She is said to have completed six modules, including module two, regulatory framework for metropolitan police and module three, road traffic act and traffic policing.
An officer who spoke to Sapa on condition of anonymity said these two modules had never been offered by Saps.
A system search conducted by the Saps human resource development division, using Armstrong's identity number, showed she had no recognised police training certificate.
Questions sent to Gauteng police spokesman Brigadier Neville Malila about how Mothiba's signature appeared on the paper were not answered.
Armstrong did not respond to questions sent to her via e-mail on August 29, to an sms on August 30, and to phone calls on Tuesday and Wednesday.
Armstrong has worked for three metro police departments in the country in the past 12 years.
From July 2009 to 2012, she was with the Nelson Mandela Bay metropolitan police.
According to an article in the Metro Newspaper on 16 February 2012, her employment contract was terminated due to "material breach of her contract".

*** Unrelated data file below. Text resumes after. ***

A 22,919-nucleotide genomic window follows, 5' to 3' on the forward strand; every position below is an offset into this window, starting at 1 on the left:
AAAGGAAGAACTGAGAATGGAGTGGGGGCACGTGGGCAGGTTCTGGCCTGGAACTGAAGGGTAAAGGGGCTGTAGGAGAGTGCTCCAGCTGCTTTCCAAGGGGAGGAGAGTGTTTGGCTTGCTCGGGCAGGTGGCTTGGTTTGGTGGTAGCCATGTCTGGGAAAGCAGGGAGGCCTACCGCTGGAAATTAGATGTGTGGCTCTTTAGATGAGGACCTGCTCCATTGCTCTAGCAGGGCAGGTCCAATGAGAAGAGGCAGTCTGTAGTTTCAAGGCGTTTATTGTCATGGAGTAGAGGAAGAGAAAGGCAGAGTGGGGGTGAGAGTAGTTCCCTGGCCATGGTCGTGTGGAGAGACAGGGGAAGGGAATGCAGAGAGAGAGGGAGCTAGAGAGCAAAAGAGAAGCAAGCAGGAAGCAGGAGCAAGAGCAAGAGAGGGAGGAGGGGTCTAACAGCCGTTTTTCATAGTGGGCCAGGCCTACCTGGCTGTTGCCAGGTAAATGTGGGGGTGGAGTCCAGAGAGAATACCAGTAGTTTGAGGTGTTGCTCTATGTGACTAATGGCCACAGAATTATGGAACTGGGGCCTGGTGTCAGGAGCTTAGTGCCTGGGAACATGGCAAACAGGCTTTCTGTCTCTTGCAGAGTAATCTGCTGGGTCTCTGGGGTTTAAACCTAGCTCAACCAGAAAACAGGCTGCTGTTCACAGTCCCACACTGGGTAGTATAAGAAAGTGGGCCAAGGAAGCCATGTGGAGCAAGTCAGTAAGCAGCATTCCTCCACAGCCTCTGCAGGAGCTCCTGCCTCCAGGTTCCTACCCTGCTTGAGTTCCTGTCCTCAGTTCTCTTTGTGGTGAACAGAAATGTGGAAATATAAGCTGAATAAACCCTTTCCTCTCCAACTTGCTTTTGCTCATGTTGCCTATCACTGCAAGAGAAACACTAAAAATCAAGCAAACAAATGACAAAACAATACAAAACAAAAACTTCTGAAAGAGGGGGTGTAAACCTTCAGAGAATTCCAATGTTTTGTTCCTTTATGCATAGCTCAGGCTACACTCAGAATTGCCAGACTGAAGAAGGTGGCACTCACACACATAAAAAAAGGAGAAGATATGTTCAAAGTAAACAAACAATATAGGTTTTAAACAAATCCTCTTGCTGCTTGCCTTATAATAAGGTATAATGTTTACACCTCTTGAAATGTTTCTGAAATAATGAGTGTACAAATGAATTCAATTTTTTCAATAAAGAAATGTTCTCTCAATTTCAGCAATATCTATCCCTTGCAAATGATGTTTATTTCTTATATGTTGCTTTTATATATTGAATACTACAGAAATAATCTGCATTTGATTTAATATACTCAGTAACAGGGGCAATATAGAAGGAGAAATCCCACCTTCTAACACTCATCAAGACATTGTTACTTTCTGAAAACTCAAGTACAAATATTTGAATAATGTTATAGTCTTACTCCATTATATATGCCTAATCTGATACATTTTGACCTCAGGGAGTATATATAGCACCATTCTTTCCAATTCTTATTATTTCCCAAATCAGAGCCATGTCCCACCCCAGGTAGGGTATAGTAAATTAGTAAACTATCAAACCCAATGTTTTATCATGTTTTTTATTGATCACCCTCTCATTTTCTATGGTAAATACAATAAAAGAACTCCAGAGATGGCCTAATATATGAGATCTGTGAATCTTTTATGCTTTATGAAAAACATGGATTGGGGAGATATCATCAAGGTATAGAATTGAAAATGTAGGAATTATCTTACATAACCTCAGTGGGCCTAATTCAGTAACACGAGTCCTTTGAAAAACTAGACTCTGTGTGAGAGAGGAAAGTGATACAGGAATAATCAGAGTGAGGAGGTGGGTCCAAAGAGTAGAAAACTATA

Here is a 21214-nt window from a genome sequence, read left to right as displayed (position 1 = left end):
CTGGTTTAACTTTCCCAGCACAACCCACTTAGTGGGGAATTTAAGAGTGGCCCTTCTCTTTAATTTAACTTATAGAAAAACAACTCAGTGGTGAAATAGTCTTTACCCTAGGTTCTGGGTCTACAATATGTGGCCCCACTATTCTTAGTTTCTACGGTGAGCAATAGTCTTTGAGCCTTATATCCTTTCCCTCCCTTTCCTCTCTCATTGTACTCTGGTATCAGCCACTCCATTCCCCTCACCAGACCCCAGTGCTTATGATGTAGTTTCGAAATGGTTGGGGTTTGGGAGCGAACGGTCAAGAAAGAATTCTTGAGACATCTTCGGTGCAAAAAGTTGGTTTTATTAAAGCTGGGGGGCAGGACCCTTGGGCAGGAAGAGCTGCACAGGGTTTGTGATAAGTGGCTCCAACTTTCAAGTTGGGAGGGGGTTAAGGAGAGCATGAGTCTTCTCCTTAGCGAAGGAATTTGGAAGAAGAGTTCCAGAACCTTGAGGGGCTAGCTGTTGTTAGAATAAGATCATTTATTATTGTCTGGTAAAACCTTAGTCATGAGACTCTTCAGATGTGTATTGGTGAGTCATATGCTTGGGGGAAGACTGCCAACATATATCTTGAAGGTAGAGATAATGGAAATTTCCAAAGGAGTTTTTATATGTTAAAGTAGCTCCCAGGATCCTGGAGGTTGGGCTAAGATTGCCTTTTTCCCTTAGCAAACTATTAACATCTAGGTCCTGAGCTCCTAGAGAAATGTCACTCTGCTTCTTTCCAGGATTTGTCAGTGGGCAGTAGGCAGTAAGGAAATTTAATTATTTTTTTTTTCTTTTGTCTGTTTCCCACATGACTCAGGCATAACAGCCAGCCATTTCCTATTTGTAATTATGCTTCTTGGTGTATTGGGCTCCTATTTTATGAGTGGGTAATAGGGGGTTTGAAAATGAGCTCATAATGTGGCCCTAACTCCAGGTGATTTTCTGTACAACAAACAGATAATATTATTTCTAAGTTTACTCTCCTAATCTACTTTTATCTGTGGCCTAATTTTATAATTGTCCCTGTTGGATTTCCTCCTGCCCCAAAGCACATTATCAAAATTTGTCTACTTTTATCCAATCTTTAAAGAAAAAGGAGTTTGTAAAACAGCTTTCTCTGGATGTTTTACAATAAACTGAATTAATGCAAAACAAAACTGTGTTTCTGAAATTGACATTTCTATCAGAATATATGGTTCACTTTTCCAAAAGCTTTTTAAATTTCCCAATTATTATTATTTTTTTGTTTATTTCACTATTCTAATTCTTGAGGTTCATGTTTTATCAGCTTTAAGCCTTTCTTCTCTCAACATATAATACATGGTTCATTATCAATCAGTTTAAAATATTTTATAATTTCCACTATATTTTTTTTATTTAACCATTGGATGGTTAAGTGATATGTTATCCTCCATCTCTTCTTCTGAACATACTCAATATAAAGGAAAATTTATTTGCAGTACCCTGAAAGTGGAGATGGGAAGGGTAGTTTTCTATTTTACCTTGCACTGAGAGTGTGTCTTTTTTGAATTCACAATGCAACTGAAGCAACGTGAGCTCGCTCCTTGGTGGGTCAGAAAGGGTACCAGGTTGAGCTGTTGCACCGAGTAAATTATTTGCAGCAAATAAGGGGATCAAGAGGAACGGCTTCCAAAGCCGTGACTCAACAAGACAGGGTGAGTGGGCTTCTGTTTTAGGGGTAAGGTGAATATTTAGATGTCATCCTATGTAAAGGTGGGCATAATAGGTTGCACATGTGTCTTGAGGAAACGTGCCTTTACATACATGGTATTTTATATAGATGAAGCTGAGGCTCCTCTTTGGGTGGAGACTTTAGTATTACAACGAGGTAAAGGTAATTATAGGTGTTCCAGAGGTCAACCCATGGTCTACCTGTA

The paper reported she was a project director of a team tasked with establishing the metro police in the city.
Municipal spokesperson Kupido Baron told the paper at the time: "The Nelson Mandela Bay municipality has terminated the employment contract of the project director of the metro police project team, Ms Trish Armstrong. This is after a material breach of her employment contract occurred."
Baron said the municipality expected the highest ethical standards from its employees.
Armstrong sued her former employer and in September 2012 the Labour Court ordered that the Nelson Mandela Bay municipality pay her R234 000 for unfair dismissal.
From October 2006 to 2009 she was Ekurhuleni metropolitan police department's director of operations in Tembisa. She said her reason for leaving was due to a promotion.
From April 2003 to 2006 she worked for the City of Tshwane as commander of legal services and left the position when she was promoted.